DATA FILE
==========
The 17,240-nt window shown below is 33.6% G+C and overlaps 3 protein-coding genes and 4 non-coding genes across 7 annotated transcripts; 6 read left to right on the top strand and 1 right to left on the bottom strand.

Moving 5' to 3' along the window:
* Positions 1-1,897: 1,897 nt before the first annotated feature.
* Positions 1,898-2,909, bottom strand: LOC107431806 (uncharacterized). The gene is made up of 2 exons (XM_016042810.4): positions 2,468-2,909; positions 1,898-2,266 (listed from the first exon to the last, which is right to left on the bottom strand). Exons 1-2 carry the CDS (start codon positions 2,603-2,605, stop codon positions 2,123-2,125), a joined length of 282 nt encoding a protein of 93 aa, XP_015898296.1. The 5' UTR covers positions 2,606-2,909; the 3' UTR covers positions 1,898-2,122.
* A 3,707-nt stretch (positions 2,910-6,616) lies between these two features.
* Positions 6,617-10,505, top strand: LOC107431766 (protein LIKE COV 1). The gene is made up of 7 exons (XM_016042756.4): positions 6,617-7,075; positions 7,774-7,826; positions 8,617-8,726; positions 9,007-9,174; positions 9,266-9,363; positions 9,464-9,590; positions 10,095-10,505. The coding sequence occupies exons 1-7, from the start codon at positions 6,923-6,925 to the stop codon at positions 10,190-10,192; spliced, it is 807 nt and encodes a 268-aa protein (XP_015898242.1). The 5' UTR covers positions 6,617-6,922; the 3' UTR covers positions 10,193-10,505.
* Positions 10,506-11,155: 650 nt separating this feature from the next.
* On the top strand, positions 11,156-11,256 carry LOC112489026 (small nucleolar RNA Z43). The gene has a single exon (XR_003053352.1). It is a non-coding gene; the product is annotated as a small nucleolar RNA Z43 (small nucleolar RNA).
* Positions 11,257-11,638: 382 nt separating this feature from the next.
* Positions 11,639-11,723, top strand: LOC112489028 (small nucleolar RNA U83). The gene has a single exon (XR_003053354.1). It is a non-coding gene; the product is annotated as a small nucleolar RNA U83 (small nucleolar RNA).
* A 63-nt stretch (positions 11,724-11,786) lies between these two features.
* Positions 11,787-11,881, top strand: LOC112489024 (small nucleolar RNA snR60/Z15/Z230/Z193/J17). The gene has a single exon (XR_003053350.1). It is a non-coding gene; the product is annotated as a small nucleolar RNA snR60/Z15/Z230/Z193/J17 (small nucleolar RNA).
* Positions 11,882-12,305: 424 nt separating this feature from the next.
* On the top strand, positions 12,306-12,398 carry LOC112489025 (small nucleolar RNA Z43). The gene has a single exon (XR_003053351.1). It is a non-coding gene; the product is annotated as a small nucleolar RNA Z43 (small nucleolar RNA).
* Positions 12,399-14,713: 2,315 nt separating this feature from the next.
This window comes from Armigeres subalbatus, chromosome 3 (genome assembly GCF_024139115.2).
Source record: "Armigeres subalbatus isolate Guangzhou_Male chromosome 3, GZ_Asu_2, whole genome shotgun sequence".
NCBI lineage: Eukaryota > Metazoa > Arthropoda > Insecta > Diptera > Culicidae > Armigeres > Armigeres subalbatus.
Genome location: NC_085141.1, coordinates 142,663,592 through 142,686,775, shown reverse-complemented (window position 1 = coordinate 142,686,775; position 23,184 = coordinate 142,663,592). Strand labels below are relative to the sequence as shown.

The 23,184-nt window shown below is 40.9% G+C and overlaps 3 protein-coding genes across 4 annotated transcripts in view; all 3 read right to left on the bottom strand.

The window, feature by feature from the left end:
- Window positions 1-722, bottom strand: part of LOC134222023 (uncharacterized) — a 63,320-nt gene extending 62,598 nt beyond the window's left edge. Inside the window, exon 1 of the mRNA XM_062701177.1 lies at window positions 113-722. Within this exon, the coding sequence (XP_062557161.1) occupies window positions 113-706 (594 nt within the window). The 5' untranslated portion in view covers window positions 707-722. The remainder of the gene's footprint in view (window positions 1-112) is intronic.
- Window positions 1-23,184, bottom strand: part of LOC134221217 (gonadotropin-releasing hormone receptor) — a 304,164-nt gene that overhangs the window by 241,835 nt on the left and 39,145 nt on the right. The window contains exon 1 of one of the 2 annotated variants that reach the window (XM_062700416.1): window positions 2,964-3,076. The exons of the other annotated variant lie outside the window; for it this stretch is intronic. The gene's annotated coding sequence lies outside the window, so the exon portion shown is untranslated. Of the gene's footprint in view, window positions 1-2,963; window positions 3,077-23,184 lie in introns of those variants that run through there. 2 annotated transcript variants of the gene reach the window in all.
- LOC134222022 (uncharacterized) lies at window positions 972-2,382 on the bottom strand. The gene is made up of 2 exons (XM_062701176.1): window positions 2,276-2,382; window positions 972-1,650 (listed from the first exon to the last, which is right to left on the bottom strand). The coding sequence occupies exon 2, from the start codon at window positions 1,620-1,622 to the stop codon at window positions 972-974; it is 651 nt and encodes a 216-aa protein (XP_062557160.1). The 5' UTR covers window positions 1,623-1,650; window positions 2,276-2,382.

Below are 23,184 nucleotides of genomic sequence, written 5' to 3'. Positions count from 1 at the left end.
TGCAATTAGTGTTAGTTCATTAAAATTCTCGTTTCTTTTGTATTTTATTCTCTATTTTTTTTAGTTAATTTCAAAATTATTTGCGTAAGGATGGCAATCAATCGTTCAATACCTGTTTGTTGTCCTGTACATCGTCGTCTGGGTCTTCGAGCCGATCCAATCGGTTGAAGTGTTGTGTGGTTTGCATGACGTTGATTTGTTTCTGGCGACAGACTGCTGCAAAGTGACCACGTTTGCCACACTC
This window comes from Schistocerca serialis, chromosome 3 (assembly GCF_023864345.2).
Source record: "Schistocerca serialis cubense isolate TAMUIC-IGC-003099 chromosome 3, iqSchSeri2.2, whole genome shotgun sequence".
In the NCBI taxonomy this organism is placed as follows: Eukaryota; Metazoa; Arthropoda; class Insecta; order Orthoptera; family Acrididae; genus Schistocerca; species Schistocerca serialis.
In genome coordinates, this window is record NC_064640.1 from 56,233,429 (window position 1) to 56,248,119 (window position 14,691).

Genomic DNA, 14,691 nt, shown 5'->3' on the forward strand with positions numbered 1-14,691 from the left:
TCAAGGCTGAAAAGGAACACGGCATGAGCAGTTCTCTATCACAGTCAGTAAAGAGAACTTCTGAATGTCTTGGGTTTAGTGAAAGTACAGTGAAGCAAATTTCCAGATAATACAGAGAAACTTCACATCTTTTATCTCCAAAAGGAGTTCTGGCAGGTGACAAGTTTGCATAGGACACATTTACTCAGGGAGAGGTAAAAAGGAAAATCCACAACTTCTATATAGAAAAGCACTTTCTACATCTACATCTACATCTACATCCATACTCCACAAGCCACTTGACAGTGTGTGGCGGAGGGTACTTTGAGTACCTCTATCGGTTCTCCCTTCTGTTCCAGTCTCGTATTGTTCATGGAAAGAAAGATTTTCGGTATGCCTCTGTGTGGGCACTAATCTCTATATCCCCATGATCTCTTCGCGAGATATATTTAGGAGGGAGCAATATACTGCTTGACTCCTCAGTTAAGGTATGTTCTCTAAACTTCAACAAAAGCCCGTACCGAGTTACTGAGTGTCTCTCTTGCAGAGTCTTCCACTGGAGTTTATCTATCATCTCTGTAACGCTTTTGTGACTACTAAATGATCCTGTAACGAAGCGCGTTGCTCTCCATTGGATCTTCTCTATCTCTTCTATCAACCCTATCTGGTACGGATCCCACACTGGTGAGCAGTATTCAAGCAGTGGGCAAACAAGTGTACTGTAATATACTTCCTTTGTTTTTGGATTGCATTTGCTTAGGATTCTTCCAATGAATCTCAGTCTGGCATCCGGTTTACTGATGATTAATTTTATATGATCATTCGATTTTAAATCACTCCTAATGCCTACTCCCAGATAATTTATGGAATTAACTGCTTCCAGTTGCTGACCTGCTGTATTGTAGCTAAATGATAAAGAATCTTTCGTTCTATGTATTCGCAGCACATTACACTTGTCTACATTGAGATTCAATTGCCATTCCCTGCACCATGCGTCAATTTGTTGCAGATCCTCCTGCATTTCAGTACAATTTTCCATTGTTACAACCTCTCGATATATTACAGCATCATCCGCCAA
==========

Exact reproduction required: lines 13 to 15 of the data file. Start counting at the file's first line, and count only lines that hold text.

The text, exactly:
* Positions 11,882-12,305: 424 nt separating this feature from the next.
* On the top strand, positions 12,306-12,398 carry LOC112489025 (small nucleolar RNA Z43). The gene has a single exon (XR_003053351.1). It is a non-coding gene; the product is annotated as a small nucleolar RNA Z43 (small nucleolar RNA).
* Positions 12,399-14,713: 2,315 nt separating this feature from the next.